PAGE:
(c)
in the case of a large agreement—
(i)
at a fixed rate of interest, an early termination charge no more than a prescribed charge or, if no charge has been prescribed, a charge calculated in accordance with sub-paragraph (ii); or
(ii)
other than at a fixed rate of interest, an early termination charge equal to no more than the interest that would have been payable under the agreement for a period equal to the difference between—
(aa)
three months; and
(bb)
the period of notice of settlement if any, given by the consumer.
(Date of commencement of s. 125: 1 June, 2007.)
126. Early payments and crediting of payments.—(1) At any time, without notice or penalty, a consumer may prepay any amount owed to a credit provider under a credit agreement.
(2) A credit provider must accept any payment under a credit agreement when it is tendered, even if that is before the date on which the payment is due.
(3) A credit provider must credit each payment made under a credit agreement to the consumer as of the date of receipt of the payment, as follows:
(a)
Firstly, to satisfy any due or unpaid interest charges;
(b)
secondly, to satisfy any due or unpaid fees or charges; and
(c)
thirdly, to reduce the amount of the principal debt.
(Date of commencement of s. 126: 1 June, 2007.)
Part B
Surrender of goods
127. Surrender of goods.—(1) A consumer under an instalment agreement, secured loan or lease—
(a)
may give written notice to the credit provider to terminate the agreement; and
(b)
if—
(i)
the goods are in the credit provider’s possession, require the credit provider to sell the goods; or
(ii)
otherwise, return the goods that are the subject of that agreement to the credit provider’s place of business during ordinary business hours within five business days after the date of the notice or within such other period or at such other time or place as may be agreed with the credit provider.
(2) Within 10 business days after the later of—
(a)
receiving a notice in terms of subsection (1) (b) (i); or
(b)
receiving goods tendered in terms of subsection (1) (b) (ii), a credit provider must give the consumer written notice setting out the estimated value of the goods and any other prescribed information.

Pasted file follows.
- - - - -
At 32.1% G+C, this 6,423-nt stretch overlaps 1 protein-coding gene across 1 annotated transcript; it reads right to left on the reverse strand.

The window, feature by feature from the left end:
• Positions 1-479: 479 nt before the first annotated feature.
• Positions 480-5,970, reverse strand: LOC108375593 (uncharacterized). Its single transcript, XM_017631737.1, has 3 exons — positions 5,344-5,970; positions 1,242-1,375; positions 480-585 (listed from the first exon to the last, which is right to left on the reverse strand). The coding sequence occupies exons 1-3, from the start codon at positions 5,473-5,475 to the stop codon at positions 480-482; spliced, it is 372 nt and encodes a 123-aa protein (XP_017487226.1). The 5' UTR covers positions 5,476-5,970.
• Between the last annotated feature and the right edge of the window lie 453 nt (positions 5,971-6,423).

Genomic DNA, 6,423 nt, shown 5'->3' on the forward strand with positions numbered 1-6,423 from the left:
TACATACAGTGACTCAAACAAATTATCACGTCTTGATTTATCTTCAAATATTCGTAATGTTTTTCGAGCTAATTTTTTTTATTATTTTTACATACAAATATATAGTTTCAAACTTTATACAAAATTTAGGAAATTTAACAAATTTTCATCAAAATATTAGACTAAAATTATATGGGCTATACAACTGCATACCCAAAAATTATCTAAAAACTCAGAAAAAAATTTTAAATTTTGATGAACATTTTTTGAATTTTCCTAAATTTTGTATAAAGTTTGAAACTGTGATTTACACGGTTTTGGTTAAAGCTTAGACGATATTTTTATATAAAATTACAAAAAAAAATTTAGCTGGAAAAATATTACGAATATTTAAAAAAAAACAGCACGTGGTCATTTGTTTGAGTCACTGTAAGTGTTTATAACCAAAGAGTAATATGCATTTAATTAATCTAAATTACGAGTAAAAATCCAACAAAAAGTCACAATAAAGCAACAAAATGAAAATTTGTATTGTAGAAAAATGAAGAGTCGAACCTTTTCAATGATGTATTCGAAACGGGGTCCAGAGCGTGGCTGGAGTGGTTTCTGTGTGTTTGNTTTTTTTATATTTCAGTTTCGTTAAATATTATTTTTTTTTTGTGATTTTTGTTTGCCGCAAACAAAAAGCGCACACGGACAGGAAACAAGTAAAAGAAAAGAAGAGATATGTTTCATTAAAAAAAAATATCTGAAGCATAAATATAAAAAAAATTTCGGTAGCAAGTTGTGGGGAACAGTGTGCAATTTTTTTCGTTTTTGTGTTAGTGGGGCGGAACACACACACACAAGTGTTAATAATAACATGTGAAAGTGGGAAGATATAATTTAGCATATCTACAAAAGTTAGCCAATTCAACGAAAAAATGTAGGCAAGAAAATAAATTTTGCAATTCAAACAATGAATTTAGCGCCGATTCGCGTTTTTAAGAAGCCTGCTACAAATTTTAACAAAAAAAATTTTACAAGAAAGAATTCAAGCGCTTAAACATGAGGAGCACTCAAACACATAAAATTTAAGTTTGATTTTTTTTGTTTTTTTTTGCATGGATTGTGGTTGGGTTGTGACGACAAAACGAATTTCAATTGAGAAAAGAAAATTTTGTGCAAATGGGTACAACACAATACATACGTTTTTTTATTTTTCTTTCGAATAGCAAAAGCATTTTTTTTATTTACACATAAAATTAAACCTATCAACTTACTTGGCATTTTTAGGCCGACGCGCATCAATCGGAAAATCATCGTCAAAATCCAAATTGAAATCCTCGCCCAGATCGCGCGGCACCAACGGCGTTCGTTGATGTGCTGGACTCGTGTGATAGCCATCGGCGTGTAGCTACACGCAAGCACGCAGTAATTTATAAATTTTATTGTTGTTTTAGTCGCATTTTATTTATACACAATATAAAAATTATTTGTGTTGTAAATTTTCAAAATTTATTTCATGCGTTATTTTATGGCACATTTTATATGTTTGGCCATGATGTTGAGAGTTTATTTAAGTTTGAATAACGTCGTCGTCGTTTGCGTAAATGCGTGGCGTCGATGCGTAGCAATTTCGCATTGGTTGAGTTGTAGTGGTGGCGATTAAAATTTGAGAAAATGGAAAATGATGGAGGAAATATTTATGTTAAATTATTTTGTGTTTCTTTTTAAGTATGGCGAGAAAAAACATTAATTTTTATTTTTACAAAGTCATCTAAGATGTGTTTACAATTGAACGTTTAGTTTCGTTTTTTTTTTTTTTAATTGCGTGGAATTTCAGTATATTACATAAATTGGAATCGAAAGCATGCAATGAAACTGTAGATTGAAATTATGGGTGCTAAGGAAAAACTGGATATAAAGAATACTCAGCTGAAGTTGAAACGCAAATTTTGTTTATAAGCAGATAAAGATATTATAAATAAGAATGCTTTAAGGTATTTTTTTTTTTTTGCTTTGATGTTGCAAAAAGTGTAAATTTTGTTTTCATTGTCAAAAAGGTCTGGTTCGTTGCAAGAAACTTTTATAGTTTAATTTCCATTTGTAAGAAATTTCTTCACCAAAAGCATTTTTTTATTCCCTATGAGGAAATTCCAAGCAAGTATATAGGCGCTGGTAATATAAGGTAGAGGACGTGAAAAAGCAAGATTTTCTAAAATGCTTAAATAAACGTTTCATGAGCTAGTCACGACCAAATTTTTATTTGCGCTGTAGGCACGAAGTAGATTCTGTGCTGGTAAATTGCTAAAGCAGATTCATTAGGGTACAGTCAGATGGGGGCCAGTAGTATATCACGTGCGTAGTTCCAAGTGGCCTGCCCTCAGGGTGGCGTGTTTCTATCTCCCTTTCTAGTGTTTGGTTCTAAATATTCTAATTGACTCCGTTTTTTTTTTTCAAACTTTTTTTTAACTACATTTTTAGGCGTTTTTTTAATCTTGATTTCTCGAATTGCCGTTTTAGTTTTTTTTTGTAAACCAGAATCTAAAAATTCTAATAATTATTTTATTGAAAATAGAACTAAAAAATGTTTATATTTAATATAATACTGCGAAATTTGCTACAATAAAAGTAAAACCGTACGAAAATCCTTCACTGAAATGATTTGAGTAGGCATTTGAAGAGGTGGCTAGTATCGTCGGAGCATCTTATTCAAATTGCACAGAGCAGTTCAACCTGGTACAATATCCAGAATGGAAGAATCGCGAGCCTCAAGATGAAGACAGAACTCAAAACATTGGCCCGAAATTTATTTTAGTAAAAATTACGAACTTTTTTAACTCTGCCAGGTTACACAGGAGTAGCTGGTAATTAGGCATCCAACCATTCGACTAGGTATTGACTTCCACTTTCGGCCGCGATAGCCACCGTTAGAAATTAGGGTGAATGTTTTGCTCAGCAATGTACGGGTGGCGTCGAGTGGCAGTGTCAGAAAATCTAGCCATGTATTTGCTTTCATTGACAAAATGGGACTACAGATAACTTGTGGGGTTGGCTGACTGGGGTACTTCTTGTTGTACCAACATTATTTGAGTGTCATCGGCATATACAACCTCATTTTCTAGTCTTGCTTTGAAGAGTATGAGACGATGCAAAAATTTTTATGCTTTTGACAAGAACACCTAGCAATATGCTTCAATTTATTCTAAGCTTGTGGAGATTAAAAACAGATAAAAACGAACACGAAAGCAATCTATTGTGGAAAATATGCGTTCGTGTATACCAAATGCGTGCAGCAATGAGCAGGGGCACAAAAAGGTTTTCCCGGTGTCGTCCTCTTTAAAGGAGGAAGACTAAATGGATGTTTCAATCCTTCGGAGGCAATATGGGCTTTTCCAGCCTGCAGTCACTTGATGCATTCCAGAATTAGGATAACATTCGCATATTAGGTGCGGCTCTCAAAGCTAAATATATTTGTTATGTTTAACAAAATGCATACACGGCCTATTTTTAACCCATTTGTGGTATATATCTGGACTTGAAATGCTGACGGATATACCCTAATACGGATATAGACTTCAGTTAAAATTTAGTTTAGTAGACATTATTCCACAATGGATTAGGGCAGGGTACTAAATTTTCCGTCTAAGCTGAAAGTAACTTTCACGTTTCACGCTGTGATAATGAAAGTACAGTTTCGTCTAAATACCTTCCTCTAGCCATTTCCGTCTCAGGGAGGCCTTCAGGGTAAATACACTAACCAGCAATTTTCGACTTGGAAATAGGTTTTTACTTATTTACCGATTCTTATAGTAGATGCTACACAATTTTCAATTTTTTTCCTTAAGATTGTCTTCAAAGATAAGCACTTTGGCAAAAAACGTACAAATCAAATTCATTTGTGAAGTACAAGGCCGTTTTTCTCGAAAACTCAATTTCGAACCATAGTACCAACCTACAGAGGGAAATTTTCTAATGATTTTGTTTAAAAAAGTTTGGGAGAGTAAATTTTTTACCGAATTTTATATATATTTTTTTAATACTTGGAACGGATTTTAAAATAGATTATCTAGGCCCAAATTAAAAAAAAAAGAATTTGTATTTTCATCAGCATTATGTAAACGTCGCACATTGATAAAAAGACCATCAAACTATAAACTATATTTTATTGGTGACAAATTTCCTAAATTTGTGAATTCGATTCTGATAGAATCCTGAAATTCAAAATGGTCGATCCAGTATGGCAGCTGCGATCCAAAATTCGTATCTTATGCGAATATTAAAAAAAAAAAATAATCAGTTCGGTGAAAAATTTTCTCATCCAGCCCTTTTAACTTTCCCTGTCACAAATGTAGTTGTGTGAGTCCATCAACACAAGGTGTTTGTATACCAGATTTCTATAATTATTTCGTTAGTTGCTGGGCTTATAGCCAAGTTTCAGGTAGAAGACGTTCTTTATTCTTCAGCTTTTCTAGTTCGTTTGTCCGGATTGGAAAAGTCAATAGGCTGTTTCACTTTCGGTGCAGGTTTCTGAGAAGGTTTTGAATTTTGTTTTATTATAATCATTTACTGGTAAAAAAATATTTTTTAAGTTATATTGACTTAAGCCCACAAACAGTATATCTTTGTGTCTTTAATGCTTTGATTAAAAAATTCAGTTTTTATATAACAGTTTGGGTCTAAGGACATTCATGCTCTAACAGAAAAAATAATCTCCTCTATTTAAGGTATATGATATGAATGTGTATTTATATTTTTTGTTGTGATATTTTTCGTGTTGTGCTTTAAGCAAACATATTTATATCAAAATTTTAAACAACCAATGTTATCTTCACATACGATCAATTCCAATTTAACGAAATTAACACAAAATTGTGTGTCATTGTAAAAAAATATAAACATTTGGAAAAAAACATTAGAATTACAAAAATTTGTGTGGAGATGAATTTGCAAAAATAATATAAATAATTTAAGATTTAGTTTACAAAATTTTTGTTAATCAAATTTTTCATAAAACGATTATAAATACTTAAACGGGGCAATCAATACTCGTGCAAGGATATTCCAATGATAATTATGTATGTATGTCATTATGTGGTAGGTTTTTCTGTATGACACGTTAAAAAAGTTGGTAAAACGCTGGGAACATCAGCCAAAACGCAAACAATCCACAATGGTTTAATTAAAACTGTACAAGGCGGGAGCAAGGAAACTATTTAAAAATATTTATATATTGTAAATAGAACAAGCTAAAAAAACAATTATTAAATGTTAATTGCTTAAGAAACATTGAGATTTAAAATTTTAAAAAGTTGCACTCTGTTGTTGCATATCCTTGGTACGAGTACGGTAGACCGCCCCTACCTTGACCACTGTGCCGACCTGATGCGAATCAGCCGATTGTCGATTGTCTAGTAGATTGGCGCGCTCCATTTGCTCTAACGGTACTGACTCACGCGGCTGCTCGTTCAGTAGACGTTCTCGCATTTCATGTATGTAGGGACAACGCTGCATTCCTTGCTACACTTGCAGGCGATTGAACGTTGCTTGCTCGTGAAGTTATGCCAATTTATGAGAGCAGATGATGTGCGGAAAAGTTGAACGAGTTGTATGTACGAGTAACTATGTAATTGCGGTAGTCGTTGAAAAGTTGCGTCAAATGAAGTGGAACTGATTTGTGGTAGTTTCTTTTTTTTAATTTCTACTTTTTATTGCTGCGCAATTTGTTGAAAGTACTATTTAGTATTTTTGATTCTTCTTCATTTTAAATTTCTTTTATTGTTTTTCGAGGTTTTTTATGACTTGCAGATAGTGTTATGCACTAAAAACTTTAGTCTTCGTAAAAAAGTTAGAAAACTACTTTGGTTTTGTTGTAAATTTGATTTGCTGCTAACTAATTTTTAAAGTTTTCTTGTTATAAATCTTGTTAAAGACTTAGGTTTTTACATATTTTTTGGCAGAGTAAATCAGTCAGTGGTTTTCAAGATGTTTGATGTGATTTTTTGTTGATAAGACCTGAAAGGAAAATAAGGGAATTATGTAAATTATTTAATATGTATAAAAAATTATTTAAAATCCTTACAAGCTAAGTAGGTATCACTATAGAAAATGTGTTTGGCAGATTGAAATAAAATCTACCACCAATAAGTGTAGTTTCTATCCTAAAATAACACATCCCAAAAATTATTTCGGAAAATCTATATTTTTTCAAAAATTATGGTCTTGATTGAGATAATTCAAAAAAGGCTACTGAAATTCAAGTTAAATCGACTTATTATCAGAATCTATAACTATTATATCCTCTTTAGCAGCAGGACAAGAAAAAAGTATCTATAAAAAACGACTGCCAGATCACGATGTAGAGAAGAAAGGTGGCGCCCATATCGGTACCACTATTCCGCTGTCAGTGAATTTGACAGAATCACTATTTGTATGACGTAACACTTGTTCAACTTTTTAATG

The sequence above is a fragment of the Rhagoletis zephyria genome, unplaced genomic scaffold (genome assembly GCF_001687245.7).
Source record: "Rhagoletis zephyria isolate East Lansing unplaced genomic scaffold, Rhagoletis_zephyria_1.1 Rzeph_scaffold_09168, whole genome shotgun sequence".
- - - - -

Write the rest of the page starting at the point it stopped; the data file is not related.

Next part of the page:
(3) Within 10 business days after receiving a notice under subsection (2), the consumer may unconditionally withdraw the notice to terminate the agreement in terms of subsection (1) (a), and resume possession of any goods that are in the credit provider’s possession, unless the consumer is in default under the credit agreement.
(4) If the consumer—
(a)
responds to a notice as contemplated in subsection (3), the credit provider must return the goods to the consumer unless the consumer is in default under the credit agreement; or
(b)
does not respond to a notice as contemplated in subsection (3), the credit provider must sell the goods as soon as practicable for the best price reasonably obtainable.
(5) After selling any goods in terms of this section, a credit provider must—
(a)
credit or debit the consumer with a payment or charge equivalent to the proceeds of the sale less any expenses reasonably incurred by the credit provider in connection with the sale of the goods; and
(b)
give the consumer a written notice stating the following:
(i)
The settlement value of the agreement immediately before the sale;
(ii)
the gross amount realised on the sale;
(iii)
the net proceeds of the sale after deducting the credit provider’s permitted default charges, if applicable, and reasonable costs allowed under paragraph (a); and
(iv)
the amount credited or debited to the consumer’s account.
(6) If an amount is credited to the consumer’s account and it exceeds the settlement value immediately before the sale, and—
(a)
another credit provider has a registered credit agreement with the same consumer in respect of the same goods, the credit provider must remit that amount to the Tribunal, which may make an order for the distribution of the amount in a manner that is just and reasonable; or
(b)
no other credit provider has a registered credit agreement with the same consumer in respect of the same goods, the credit provider must remit that amount to the consumer with the notice required by subsection (5) (b), and the agreement is terminated upon remittance of that amount.
(7) If an amount is credited to the consumer’s account and it is less than the settlement value immediately before the sale, or an amount is debited to the consumer’s account, the credit provider may demand payment from the consumer of the remaining settlement value, when issuing the notice required by subsection (5) (b).
(8) If a consumer—
(a)
fails to pay an amount demanded in terms of subsection (7) within 10 business days after receiving a demand notice, the credit provider may commence proceedings in terms of the Magistrates’ Courts Act for judgment enforcing the credit agreement; or
(b)